Home TV Rooms

See an animated 2-minute  explaining a TV room hearing loop.

Hard of hearing people often struggle to catch television’s fast-paced dialogue. Captioning is a great help, especially for prerecorded entertainment programs (on which captioning is usually simultaneous and accurate). Still, hearing is preferred to reading captions—and both are better than captions alone.

Most people with hearing loss have a simple way to cope with the challenges of TV listening: they turn up the volume. This, however, has two problems: 1) the sound they find most comfortable tends to be irritatingly loud to their spouses and family members, and 2) louder sound needn’t, after traveling the distance from the TV to one’s ears after reverberating around the room, be clear sound.

Infrared, FM, and induction loop systems all enable people with hearing loss to hear clearer TV sound—and, to their family members’ relief, with their own individually adjusted volume. (One such product has been called “the marriage saver.”)

By broadcasting through one’s own customized hearing aids, loop systems work especially well. Moreover, one needn’t fuss with wearing a receiver contraption or stocking fresh batteries. Better yet, if desired one can also hear room sound, including conversation and a ringing phone or doorbell. This is accomplished either by using MT (mic + telecoil) settings on one’s hearing aids, or by patching an accompanying microphone into the loop amplifier. (Some TV room loop systems come with a microphone that broadcasts room sounds along with TV sound.)

An overhead view of a room showing a typical home hearing loop setup. A TV connected to a loop amplifier is at one end, a person with a t-coil enabled hearing aid at the other, and the induction loop around the room's perimeter.

This is one loop installation that can often be done without a professional. Just plug the amplifier into a power source, connect it to the TV audio output, and run its wire around the edge of the room and over the doorways or under the carpet—or drop the wires to the basement below and use a staple gun to encircle the TV room from the basement ceiling. The amplifier will have a volume control. Some home loop systems also package the loop in a thin pad that slips under the cushion of one’s favorite chair. No fuss! Just run the connecting wire around to the amplifier, into which one can patch TV or a microphone.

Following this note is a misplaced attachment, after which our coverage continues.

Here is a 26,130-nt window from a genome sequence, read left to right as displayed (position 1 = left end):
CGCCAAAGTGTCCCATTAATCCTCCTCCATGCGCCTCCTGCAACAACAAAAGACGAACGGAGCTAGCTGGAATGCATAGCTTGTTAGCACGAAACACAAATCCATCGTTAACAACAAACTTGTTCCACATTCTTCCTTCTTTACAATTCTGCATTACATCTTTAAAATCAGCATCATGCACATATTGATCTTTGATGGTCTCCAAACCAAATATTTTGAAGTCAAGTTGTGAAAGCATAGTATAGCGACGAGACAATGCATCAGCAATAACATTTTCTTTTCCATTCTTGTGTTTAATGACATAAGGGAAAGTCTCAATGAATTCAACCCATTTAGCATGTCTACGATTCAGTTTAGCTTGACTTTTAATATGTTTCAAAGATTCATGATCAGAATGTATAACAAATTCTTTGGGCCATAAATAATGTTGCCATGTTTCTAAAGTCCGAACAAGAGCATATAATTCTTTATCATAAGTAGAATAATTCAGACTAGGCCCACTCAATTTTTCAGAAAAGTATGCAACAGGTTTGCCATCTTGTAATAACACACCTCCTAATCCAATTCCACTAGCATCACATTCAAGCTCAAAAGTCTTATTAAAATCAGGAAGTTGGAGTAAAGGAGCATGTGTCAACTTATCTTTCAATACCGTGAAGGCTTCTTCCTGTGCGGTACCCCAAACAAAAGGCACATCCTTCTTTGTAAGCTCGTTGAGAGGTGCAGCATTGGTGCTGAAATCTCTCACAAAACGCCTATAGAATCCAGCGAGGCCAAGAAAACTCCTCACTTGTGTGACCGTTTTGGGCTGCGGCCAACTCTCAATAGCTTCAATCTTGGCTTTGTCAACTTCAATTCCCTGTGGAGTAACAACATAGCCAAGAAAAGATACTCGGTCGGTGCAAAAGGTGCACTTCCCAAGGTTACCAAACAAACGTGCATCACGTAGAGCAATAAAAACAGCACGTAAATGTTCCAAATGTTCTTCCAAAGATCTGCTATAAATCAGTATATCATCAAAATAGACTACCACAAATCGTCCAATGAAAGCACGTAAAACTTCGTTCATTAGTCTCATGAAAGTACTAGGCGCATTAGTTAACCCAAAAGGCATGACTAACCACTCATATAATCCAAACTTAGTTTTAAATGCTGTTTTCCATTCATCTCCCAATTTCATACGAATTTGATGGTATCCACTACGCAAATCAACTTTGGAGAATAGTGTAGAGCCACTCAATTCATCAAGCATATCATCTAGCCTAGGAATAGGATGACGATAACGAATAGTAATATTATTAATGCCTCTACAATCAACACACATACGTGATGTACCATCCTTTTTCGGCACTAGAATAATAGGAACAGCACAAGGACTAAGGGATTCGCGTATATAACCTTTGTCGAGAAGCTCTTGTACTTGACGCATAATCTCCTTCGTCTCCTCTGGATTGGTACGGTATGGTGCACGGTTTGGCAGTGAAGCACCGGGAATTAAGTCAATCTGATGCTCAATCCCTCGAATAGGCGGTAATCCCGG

California audiologist Bill Diles offered home loop installations to all his hearing instrument patients—some 2300 installations up through 2014. The results: The patients reported not only greatly increased TV satisfaction, but also greatly increased satisfaction with their hearing aids.

By also patching telephone output into a home TV loop system, people can enjoy dramatically increased comprehension—with personalized sound broadcast to both ears—while talking naturally on the phone, without any clumsy wires or headsets. This works beautifully. Amazon offers a connector for recording conversations that can, instead, be patched into a home or office loop amplifier. Happily, it has an on/off switch, so one needn’t eavesdrop on others’ conversations while watching TV. (Either one splits your phone signal, with one line going to the phone or handset, the other to the loop amplifier.)


  • Vendors. American companies whose business focus includes home hearing loop products (webpage on this site)
  • Download an excellent installation guide (PDF).
  • Musings from the TV Room. Denise Portis talks about using the telecoil in her hearing aid to watch and hear TV. What a surprise she was in for when she switched it on! 2003 (1 page, pdf)
  • Dr. Neil Baumann offers a helpful PowerPoint guide (PDF) to home loop installation. He also offers suggestions for purchasing a TV with audio outputs that will work nicely with a home loop system, and also work-around suggestions if you have a TV without the preferred configuration.